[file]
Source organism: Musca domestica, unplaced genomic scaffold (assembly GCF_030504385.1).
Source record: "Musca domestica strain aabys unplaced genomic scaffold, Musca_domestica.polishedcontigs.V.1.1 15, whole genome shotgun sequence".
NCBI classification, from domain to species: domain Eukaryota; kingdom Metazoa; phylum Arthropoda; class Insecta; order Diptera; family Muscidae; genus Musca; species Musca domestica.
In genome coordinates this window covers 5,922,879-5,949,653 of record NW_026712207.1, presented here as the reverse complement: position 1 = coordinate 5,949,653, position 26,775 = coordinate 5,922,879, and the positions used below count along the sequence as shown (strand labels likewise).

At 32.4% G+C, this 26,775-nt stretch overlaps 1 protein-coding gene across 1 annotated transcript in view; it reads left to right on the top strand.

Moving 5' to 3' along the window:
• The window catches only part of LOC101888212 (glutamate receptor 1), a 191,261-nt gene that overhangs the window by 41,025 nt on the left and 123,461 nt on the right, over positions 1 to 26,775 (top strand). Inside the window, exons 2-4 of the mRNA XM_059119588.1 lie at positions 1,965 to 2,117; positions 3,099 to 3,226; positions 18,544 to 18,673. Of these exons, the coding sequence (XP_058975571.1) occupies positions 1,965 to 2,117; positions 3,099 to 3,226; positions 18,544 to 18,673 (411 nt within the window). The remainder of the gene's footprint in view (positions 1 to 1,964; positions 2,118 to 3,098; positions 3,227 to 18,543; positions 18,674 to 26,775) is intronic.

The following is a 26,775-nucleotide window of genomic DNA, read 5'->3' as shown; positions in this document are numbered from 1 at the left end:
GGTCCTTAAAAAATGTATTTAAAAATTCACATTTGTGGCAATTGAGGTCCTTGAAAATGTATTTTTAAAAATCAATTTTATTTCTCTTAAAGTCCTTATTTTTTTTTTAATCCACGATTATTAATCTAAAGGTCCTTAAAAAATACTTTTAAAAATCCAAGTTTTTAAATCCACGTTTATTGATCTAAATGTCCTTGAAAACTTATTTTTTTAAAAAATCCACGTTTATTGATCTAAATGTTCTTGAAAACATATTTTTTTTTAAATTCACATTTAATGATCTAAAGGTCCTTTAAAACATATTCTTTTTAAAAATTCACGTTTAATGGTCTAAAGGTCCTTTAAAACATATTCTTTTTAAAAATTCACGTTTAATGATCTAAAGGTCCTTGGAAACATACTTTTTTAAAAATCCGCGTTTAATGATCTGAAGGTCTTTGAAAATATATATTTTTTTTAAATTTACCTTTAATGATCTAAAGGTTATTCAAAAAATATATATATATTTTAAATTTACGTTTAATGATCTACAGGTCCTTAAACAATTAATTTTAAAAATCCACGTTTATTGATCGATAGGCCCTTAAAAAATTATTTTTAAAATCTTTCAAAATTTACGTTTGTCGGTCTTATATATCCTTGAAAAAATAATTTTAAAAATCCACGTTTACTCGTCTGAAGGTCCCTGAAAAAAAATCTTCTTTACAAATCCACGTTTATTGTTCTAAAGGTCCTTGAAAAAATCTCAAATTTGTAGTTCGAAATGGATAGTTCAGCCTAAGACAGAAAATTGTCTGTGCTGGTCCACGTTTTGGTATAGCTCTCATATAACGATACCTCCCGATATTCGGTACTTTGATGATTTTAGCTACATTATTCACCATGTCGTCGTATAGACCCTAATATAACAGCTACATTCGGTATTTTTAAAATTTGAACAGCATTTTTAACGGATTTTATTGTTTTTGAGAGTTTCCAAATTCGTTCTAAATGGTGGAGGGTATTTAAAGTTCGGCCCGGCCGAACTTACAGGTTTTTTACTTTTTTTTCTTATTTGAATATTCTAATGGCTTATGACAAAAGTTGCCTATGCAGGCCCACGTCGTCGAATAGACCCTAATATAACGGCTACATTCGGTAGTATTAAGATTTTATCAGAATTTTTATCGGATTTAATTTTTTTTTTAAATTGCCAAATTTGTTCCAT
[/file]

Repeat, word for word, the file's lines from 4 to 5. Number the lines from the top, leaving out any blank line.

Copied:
In genome coordinates this window covers 5,922,879-5,949,653 of record NW_026712207.1, presented here as the reverse complement: position 1 = coordinate 5,949,653, position 26,775 = coordinate 5,922,879, and the positions used below count along the sequence as shown (strand labels likewise).

At 32.4% G+C, this 26,775-nt stretch overlaps 1 protein-coding gene across 1 annotated transcript in view; it reads left to right on the top strand.